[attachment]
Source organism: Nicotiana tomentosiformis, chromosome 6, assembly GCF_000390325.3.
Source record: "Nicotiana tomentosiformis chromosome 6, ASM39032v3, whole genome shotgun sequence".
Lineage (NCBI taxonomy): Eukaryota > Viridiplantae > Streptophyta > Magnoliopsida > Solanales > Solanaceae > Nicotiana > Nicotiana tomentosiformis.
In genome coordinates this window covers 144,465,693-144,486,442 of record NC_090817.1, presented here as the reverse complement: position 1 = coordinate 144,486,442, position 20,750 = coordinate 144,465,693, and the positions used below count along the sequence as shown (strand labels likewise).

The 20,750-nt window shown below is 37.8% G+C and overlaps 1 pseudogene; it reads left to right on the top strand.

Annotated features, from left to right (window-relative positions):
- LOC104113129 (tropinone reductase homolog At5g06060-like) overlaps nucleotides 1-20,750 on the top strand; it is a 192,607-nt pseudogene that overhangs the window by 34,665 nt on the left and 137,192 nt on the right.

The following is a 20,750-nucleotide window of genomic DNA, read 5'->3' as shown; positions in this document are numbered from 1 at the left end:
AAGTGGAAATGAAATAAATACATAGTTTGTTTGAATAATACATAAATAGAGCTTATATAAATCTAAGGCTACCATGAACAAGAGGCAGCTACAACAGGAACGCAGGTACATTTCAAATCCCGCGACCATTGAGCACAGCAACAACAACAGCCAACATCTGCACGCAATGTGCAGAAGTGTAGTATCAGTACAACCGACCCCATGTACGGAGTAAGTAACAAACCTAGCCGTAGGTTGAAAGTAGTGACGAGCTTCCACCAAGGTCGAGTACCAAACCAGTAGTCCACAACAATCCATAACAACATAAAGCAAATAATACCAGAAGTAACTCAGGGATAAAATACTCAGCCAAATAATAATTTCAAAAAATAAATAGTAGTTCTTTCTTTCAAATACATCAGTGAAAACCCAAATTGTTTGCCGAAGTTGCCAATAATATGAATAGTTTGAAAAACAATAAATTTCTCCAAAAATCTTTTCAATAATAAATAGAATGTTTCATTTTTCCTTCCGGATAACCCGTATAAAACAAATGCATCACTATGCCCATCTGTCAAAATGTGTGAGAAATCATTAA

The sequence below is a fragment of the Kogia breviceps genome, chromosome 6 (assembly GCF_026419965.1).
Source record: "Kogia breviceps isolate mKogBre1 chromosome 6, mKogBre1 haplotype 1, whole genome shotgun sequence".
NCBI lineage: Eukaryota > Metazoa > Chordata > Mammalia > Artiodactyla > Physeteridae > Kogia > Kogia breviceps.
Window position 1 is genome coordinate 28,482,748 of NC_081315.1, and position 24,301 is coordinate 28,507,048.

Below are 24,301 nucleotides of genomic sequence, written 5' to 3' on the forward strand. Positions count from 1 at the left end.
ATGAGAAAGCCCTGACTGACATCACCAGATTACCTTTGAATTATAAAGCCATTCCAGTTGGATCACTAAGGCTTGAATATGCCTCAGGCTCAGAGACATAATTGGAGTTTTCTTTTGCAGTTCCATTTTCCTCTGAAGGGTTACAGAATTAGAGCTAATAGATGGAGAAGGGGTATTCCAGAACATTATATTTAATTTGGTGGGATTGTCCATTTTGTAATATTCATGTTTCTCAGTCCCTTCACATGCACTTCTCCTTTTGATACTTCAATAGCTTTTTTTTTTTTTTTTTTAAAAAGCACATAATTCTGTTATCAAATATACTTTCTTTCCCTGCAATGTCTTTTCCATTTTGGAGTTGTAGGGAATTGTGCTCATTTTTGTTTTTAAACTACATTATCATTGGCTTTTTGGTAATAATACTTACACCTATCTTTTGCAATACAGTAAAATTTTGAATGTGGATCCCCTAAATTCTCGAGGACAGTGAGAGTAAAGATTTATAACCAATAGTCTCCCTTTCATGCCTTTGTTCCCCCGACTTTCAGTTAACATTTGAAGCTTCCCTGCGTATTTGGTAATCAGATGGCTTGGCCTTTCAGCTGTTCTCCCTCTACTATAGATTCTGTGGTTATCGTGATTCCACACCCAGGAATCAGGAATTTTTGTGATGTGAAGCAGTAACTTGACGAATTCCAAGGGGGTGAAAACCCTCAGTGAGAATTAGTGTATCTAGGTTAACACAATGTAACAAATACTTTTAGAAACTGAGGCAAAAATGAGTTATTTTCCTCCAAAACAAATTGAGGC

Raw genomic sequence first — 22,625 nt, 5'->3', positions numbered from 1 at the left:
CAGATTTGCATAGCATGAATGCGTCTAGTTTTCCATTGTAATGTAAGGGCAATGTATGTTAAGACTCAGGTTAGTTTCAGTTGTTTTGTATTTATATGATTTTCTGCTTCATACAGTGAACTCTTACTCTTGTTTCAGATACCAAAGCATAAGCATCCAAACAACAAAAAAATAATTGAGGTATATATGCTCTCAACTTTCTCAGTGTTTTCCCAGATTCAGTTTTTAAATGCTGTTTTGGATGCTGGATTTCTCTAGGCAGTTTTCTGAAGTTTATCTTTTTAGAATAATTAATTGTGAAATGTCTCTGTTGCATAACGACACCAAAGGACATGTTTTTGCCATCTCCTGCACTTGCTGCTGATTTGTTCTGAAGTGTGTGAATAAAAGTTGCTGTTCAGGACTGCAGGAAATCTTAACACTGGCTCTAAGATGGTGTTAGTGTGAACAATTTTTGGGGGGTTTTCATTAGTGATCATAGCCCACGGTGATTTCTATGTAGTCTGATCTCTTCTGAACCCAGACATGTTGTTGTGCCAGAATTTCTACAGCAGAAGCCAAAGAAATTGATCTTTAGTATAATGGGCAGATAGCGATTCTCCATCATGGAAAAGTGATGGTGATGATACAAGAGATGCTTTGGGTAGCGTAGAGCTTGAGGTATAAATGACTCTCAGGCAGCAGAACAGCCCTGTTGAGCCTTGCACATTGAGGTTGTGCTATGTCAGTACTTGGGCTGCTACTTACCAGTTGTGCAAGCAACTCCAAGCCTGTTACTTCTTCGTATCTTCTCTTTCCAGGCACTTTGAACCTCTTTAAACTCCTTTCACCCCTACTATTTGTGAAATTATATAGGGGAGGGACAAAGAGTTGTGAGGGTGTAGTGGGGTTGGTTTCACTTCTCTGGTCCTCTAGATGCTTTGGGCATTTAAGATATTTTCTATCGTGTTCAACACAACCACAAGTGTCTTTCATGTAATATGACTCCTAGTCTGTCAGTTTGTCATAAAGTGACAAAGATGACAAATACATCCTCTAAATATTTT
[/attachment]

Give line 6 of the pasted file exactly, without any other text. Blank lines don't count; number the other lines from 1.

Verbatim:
Annotated features, from left to right (window-relative positions):